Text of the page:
I had talked with friend, he was worried that his team was not delivering so fast that he was expected. He used to be a programmer, he is a manager today, and he remembers that “at that time” he delivers much faster, than it is delivered right now.
He is confused because after all, the developer world is getting easier … He works in a company that takes time and attention to make the programmers life better: continuous deployments with the right platform, automatic monitoring and much more.
In addition, the open source movement brings value, most of the time we just choose solution for our needs. The OSS ecosystem is huge today, just name a few:
- Spring Portfolio
- Netflix Open Source
- And enormous number of project on GitHub, GitLab and similar.
Why is this happening? Why is friend’s team productivity suffers?
The problem is not trivial, it seems that today’s software engineer has everything. In addition to open source libraries, he has tools available to deliver the product quickly and in excellent quality. An extensive development environment (IDE) with support for automated code refactoring that measures its quality and prompts us to code as we type.
All of this comes with tools that support continuous integration, code deployment, and support for multiple cloud environments. The developer does not have to wait weeks for a new server or software installation.
Looking at portfolios of cloud providers we can agree that the developer has everything he or she needs to get the job done. From machines (IaaS), storage, databases (various types), queuing systems, even algorithms, specific types of services (such as speech or image recognition) and ending with solutions for processing large data sets. You can go and check one of cloud providers:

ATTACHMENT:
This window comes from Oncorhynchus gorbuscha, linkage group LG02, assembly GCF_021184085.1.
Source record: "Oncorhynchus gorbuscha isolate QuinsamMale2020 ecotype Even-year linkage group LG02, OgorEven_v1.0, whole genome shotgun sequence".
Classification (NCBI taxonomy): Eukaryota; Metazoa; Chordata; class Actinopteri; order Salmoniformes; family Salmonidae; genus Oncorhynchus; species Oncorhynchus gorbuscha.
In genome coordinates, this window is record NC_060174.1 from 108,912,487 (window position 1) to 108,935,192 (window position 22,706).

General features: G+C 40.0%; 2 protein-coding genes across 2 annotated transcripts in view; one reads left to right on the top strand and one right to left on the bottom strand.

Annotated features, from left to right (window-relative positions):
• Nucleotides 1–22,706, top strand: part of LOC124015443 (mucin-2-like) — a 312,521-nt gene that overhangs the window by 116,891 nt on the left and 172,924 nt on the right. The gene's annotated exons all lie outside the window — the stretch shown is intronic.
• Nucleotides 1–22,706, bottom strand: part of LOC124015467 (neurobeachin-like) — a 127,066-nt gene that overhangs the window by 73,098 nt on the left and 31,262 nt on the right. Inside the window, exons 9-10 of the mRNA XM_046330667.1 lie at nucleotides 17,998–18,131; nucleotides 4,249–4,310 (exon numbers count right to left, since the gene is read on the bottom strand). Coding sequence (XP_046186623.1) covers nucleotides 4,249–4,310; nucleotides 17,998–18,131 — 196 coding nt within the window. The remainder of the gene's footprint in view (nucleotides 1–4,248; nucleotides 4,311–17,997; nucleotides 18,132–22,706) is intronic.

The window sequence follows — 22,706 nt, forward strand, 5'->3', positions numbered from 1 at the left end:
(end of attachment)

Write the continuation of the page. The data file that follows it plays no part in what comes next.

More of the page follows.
- Amazon WebServices (AWS)
- Microsoft Azure
- Google Cloud Platform (GCP)
- Less popular in Poland, Alibaba Cloud Products
What else do we need?
To go deeper into the problem, I cite two other friends who expressed doubts in “fast delivery of the value”.
The first one: after hours he works on various contracted products. Talking recently he said something that made me think. Doing after hours brings more value in one week, than his whole team together. The team is about 7 developers and we can assume that”after hours” means about 50% of the standard time of work. It means he is 14 times more productive. Puzzling!
Another one during the conversation said: “You know Pedro, there is work for a few hours, unfortunately as we pass it through SCRUM, it will take us two weeks.” Hmm … again assuming that a few hours is less than a day’s work, and two weeks is 10 working days – it means we are 10 times less productive.
Scary! What goes wrong? What is the problem?
While the statement of the first colleague does not give us a hard evidence. The second statement clearly points to the scrum methodology. It points, that certain ceremonies or procedures cause the “same work” to last longer.
Scrum is a great framework to organize and build software products, however, I have seen many times what things went wrong. What is it like? I would point out a number of distortions which, from a reasonable set of rules (eg. SCRUM), create “the RIGHT to success rules, which you must OBLIGATORILY follow, otherwise you and your project are DOOMED”.
Characteristic for these rights are:
- If you follow these laws, your productivity will increase (hmm … doing daily meetings solves all problems)